An above-average book on the Bond series. In my opinion, the book's major lapses are when it tries to put the Bond films in historical context. The most notable howler here is a lengthy discussion of the effect of the 1973 OPEC oil embargo on the UK (page 139). This whole analysis is flawed because the UK was exempted from the OPEC embargo! The book also stumbles when it discusses the Thatcher government. For one thing, it claims (page 177) that the Thatcher government was elected in September 1979 (it was actually May 1979). Secondly, the book makes much of the fact that the same Defence Minister appears in the Bond films pre- and post-1979. The book claims (page 169) that for the character Frederick Gray still to be Defence Minister after the 1979 change of government, he "has pulled off the biggest party political defection in British history." In fact, it was not unheard for a minister to serve in both the late 1970s Callaghan Labour government and in the Thatcher government--for proof, see page 546 of Kenneth Morgan's book CALLAGHAN: A LIFE.
Another flawed discussion occurs when the authors claim that DIAMONDS ARE FOREVER "was very much ahead of its time" because "the idea of space-based lasers was not seriously mooted until US President Ronald Reagan's 'star wars' program of the 1980s" (p. 114). In fact, space-based weaponry was the subject of international diplomacy well before the 1980s--it was even covered by a 1972 arms treaty. Another space-related error occurs when the authors give the wrong year for the first space shuttle mission.
The book takes a decidedly rose-tinted view of Timothy Dalton's box office performance. You would not know from this book, for example, that all of Roger Moore's 1980s Bond pictures scored higher US admissions than either of Dalton's films. More generally, the authors take a scattergun approach to the reporting of box-office results, sometimes reporting world grosses, sometimes only US grosses. Moreover, for both OCTOPUSSY and NEVER SAY NEVER AGAIN, box office rentals are incorrectly given as box office grosses. Many of the other box office comparisons in the book are misleading because of the failure to adjust for inflation.
As far as the reviews themselves are concerned, I was pleasantly surprised to see some kind words said about A VIEW TO A KILL and some reservations about GOLDFINGER. Otherwise, the reviews report quite conventional views about the films; indeed, the opinions expressed here about the first eleven movies are virtually interchangeable with those in John Brosnan's classic book on the Bond series. Sometimes the influence of previous books, while understandable, is TOO intrusive. For example, Barnes and Hearn's judgement on THE SPY WHO LOVED ME in their book KISS KISS BANG BANG was that it was "a slick...'greatest-hits' package" (page 129 of 1997 edition); Smith and Lavington's judgement on the same film is: "A slick, pacy 'greatest hits' package" (page 154).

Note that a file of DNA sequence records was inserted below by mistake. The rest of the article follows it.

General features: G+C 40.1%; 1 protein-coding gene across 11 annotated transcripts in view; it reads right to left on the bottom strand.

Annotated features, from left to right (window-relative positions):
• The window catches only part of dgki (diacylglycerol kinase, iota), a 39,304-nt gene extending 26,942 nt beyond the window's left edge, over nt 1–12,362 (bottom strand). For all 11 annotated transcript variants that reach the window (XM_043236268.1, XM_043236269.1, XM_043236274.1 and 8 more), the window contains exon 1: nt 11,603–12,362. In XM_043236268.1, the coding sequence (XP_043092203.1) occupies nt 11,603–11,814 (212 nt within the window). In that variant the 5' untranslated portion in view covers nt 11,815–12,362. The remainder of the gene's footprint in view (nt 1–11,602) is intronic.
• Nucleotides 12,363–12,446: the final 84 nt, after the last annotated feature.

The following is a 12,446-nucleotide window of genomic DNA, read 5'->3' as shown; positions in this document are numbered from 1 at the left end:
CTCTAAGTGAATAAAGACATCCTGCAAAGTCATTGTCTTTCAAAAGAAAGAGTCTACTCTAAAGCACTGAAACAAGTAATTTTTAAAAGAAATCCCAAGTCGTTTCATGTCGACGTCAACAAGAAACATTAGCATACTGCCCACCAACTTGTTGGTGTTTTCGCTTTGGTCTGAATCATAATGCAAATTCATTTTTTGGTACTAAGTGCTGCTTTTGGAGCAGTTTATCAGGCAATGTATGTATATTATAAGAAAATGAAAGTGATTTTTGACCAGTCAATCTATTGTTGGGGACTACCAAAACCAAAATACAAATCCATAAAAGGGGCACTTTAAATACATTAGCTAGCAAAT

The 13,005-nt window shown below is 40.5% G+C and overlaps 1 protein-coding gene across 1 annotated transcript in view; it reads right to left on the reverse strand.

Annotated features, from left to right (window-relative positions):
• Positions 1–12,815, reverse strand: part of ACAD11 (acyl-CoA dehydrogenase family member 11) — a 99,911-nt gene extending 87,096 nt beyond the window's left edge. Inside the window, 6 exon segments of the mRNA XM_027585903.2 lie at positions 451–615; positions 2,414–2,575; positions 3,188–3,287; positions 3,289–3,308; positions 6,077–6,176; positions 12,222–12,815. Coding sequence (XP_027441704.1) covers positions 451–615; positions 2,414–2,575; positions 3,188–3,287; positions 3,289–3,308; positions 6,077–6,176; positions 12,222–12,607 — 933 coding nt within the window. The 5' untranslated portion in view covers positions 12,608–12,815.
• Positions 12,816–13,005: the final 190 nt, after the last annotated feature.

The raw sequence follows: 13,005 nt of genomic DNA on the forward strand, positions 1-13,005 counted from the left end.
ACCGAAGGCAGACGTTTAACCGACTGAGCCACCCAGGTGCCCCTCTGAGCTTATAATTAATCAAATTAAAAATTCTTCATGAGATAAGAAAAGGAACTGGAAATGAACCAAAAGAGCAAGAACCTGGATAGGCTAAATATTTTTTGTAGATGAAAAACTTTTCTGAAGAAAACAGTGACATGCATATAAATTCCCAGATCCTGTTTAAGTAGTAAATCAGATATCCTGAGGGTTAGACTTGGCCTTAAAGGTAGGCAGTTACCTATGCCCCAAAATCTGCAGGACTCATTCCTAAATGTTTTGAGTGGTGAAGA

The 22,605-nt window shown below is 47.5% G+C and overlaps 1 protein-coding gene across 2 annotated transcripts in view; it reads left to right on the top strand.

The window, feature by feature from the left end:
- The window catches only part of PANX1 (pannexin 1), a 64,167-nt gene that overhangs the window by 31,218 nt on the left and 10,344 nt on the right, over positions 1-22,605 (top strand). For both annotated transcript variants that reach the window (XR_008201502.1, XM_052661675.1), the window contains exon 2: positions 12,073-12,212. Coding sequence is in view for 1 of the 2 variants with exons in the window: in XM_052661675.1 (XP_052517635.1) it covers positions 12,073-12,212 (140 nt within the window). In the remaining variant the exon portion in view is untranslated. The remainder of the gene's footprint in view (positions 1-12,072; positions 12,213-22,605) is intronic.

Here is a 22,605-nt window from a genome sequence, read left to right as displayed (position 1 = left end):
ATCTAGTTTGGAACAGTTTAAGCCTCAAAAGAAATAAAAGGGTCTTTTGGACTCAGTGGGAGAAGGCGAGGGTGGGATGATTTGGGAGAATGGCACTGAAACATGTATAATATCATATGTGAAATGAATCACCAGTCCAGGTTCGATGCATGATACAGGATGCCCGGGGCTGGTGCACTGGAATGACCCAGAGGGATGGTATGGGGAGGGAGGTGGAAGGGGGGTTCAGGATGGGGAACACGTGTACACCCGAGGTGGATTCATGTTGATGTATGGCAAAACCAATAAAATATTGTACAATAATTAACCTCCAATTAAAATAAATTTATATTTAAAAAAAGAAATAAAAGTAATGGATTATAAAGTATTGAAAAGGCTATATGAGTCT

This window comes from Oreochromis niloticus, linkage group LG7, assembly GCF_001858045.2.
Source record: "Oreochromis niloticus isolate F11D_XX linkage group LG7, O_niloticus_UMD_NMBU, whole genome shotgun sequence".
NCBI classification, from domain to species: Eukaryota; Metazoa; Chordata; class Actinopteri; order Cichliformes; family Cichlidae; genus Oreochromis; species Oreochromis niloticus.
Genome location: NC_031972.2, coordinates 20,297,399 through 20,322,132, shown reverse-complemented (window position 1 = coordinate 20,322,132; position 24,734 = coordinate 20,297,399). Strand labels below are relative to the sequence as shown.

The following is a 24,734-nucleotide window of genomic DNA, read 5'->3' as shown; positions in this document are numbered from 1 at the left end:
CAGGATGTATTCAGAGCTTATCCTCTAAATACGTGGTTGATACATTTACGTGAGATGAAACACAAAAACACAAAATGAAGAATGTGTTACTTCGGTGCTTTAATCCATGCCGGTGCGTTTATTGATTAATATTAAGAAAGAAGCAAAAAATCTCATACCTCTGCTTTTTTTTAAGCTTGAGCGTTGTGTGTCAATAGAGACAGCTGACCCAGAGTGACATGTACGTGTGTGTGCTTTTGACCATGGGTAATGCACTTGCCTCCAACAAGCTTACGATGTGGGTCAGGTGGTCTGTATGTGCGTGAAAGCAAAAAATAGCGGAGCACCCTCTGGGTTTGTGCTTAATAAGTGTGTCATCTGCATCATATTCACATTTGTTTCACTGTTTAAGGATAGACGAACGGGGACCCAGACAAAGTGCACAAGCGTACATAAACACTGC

There are numerous misquotations from the films as well as misspellings of names of characters, cast members, and historical figures. Most of these errors are minor but avoidable. On other issues, such as the running time of ON HER MAJESTY'S SECRET SERVICE and how many of the Bond films are solo-scripted, the book's errors are more serious.
The Moore films are repeatedly criticised for making the James Bond character well-known throughout the world rather than a secret agent, ignoring the precedent for this in two Connery Bonds--Bond made the papers in YOU ONLY LIVE TWICE and was world-famous in DIAMONDS ARE FOREVER. (Barnes and Hearn's book on the Bond films was also guilty of this double standard.) Other inconsistencies appear to be a by-product of the book being written over a long period. For example, page 33 claims that "throughout" the Bond film series, Soviets were never Bond's main enemy--ignoring FOR YOUR EYES ONLY, which is acknowledged on page 176 as a film where the main villains are Soviet-backed. And the statement on page 177 that "politicians had been either anonymous or not obviously based on any one person" in the films before FOR YOUR EYES ONLY seems at odds with the authors' own account of the conclusion of GOLDFINGER: "[the] plane Bond is taking to meet President Johnson..." (page 41).